A long-overdue fundraising update…

Our apologies for it having taken so long to sort this, but after keeping the Just-Giving page open a little longer, we finished up raising over £3,000 from our Harris Walk. Fantastic! Last week a cheque for £1,053 went to each of our 3 chosen charities (Muscular Dystrophy, Air Ambulance and Tom and Mia’s Legacy) and we just wanted to add our grateful thanks yet again to each and every one of you who contributed. We raised so much more than anticipated, thanks to you, and besides the walk itself being just about the best thing we’ve ever done, it was made even more special because of your help, support and generosity. Thank you.


Wonderful world, beautiful people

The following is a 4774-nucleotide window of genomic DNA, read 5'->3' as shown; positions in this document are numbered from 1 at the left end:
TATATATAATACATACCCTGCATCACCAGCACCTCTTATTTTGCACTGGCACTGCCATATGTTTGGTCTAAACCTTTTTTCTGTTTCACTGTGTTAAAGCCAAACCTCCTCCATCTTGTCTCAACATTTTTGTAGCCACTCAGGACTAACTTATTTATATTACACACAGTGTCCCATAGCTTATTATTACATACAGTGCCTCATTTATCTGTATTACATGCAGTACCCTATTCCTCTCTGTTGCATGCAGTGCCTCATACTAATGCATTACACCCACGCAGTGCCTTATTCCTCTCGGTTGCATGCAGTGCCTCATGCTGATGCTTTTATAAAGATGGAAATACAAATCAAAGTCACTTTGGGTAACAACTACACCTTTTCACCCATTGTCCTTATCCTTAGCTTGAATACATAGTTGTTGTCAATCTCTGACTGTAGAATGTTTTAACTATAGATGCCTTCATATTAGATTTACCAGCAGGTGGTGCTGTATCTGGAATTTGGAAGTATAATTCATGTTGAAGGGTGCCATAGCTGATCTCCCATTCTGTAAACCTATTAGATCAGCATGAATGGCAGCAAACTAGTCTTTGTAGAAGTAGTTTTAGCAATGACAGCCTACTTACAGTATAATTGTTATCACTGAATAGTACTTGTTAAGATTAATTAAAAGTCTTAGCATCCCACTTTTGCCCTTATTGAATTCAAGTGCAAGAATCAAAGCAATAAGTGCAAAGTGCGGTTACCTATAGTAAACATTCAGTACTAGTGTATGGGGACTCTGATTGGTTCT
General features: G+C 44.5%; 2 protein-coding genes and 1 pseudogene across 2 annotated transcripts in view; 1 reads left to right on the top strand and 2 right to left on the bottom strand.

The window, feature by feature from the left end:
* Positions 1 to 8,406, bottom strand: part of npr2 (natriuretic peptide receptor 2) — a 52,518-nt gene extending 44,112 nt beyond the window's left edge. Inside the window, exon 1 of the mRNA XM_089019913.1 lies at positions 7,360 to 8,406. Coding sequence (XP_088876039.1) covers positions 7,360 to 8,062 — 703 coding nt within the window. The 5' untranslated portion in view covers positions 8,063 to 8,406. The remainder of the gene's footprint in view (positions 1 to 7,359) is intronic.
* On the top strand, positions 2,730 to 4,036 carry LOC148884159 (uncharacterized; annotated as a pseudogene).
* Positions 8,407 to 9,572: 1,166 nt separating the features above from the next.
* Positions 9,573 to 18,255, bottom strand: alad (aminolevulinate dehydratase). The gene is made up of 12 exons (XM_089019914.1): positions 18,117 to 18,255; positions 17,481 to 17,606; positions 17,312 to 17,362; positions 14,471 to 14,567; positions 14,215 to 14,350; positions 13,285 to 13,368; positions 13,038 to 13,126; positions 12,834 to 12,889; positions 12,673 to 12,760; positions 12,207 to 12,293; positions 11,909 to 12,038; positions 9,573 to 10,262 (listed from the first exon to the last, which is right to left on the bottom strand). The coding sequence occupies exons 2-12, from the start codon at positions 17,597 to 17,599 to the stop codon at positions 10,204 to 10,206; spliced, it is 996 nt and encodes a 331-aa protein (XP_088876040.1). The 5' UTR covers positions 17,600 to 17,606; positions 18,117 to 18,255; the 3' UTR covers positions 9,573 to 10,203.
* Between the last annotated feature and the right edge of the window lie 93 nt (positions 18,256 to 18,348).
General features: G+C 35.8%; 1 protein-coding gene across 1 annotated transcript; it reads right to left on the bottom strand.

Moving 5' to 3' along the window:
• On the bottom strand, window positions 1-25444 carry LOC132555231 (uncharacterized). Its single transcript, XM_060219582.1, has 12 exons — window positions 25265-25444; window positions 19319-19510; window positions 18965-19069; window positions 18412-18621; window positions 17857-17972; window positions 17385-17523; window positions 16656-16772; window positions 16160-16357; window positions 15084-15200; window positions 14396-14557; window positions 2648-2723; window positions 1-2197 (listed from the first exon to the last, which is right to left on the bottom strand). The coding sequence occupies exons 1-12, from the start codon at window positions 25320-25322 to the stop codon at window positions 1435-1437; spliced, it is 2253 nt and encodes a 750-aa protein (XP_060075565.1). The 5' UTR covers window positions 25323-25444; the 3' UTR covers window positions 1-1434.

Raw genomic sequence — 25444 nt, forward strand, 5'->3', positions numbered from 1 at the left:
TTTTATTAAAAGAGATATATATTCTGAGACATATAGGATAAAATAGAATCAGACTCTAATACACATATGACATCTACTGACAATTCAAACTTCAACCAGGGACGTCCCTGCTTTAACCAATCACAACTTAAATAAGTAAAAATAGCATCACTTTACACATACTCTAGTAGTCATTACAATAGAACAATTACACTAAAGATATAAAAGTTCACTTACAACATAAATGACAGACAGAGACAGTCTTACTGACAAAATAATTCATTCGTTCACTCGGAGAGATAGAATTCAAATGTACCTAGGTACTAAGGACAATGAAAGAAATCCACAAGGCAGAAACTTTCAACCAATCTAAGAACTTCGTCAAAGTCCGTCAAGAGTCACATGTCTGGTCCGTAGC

On this walk we have passed through some tremendous landscapes, we’ve been so lucky to have such fantastic weather and the whole thing has been such a great adventure, with the lows making it just as much as the highs. Since day one we’ve been treated to magnificent views, shaped by both man and nature. Our first picnic of the walk, on that high path between The Chevin and Farnah Green, offered up a cracking view of Belper, with its mighty mill and tower, and the Derwent Valley, while a few miles further north, we saw Crich Stand which seemed to point to the airy White Peak and everything else beyond in those fabulous and ridiculously varied landscapes of northern Britain: rivers like the Eden and the Tweed, cityscapes like Manchester and Edinburgh, hills like Blencathra and Eaval and islands like Harris. What a beautiful land is ours. We both feel quite sad now that it has come to an end. It’s definitely been one of the best things we’ve ever done and we consider ourselves so fortunate to have been able to do it. But what has really made this walk so brilliant has been the people we’ve met along the way, as well as the kindness and generosity of people in spirit, in terms of donations given and the many messages we’ve received.  I can’t believe how many have been reading the blog and we’ve had messages from people we wouldn’t have expected, sometimes on an almost daily basis, which really helped to keep us going.  Your support has been wonderful. Every single person who has contributed to our journey, whether with a donation, a comment on the blog, a message via facebook or messenger or whatsapp or a text, every one who has rang us and joined us en route, every single word of encouragement has been greatly appreciated by us both. It’s been a fantastic feeling that so many people have been walking along with us and joining us in meeting so many other lovely folk on the way. Thank you.